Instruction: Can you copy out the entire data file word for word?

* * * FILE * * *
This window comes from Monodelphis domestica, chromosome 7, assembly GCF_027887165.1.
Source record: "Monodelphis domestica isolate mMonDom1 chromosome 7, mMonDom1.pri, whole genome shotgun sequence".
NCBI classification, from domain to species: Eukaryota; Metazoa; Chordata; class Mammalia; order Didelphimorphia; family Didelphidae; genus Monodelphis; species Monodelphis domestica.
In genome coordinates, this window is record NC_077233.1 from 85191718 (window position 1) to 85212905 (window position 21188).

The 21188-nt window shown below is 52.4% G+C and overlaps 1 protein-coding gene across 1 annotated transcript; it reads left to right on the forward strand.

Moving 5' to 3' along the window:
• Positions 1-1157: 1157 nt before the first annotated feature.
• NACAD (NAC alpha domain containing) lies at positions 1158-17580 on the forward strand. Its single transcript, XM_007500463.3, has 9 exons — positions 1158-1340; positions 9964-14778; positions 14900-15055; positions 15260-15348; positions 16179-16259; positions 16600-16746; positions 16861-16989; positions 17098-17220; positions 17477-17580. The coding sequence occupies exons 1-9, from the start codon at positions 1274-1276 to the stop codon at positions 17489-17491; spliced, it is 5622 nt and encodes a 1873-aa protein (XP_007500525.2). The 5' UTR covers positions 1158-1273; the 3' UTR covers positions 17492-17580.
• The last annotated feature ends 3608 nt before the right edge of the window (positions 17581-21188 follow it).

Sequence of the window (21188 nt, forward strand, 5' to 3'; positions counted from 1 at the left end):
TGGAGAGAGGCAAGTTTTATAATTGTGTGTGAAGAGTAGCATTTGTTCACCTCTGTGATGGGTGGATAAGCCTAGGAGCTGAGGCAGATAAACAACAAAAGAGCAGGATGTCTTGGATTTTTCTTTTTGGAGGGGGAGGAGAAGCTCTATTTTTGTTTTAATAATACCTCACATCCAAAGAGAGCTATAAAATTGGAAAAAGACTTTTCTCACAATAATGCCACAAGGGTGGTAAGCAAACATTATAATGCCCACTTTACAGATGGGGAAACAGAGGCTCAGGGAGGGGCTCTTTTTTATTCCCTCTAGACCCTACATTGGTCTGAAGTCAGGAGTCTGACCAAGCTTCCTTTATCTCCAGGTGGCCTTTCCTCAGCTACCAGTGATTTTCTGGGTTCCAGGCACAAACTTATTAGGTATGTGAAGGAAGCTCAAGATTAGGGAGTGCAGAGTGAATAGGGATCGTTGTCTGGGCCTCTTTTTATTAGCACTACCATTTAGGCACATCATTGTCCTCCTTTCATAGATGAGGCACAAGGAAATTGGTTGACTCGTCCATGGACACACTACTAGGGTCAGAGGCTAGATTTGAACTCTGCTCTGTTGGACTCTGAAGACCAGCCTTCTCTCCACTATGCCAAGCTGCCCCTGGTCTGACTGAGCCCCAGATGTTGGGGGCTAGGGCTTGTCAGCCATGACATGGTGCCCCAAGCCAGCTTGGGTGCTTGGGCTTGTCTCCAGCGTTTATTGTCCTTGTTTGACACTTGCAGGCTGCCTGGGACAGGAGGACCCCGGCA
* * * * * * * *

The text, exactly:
This window comes from Monodelphis domestica, chromosome 7, assembly GCF_027887165.1.
Source record: "Monodelphis domestica isolate mMonDom1 chromosome 7, mMonDom1.pri, whole genome shotgun sequence".
NCBI classification, from domain to species: Eukaryota; Metazoa; Chordata; class Mammalia; order Didelphimorphia; family Didelphidae; genus Monodelphis; species Monodelphis domestica.
In genome coordinates, this window is record NC_077233.1 from 85191718 (window position 1) to 85212905 (window position 21188).

The 21188-nt window shown below is 52.4% G+C and overlaps 1 protein-coding gene across 1 annotated transcript; it reads left to right on the forward strand.

Moving 5' to 3' along the window:
• Positions 1-1157: 1157 nt before the first annotated feature.
• NACAD (NAC alpha domain containing) lies at positions 1158-17580 on the forward strand. Its single transcript, XM_007500463.3, has 9 exons — positions 1158-1340; positions 9964-14778; positions 14900-15055; positions 15260-15348; positions 16179-16259; positions 16600-16746; positions 16861-16989; positions 17098-17220; positions 17477-17580. The coding sequence occupies exons 1-9, from the start codon at positions 1274-1276 to the stop codon at positions 17489-17491; spliced, it is 5622 nt and encodes a 1873-aa protein (XP_007500525.2). The 5' UTR covers positions 1158-1273; the 3' UTR covers positions 17492-17580.
• The last annotated feature ends 3608 nt before the right edge of the window (positions 17581-21188 follow it).

Sequence of the window (21188 nt, forward strand, 5' to 3'; positions counted from 1 at the left end):
TGGAGAGAGGCAAGTTTTATAATTGTGTGTGAAGAGTAGCATTTGTTCACCTCTGTGATGGGTGGATAAGCCTAGGAGCTGAGGCAGATAAACAACAAAAGAGCAGGATGTCTTGGATTTTTCTTTTTGGAGGGGGAGGAGAAGCTCTATTTTTGTTTTAATAATACCTCACATCCAAAGAGAGCTATAAAATTGGAAAAAGACTTTTCTCACAATAATGCCACAAGGGTGGTAAGCAAACATTATAATGCCCACTTTACAGATGGGGAAACAGAGGCTCAGGGAGGGGCTCTTTTTTATTCCCTCTAGACCCTACATTGGTCTGAAGTCAGGAGTCTGACCAAGCTTCCTTTATCTCCAGGTGGCCTTTCCTCAGCTACCAGTGATTTTCTGGGTTCCAGGCACAAACTTATTAGGTATGTGAAGGAAGCTCAAGATTAGGGAGTGCAGAGTGAATAGGGATCGTTGTCTGGGCCTCTTTTTATTAGCACTACCATTTAGGCACATCATTGTCCTCCTTTCATAGATGAGGCACAAGGAAATTGGTTGACTCGTCCATGGACACACTACTAGGGTCAGAGGCTAGATTTGAACTCTGCTCTGTTGGACTCTGAAGACCAGCCTTCTCTCCACTATGCCAAGCTGCCCCTGGTCTGACTGAGCCCCAGATGTTGGGGGCTAGGGCTTGTCAGCCATGACATGGTGCCCCAAGCCAGCTTGGGTGCTTGGGCTTGTCTCCAGCGTTTATTGTCCTTGTTTGACACTTGCAGGCTGCCTGGGACAGGAGGACCCCGGCA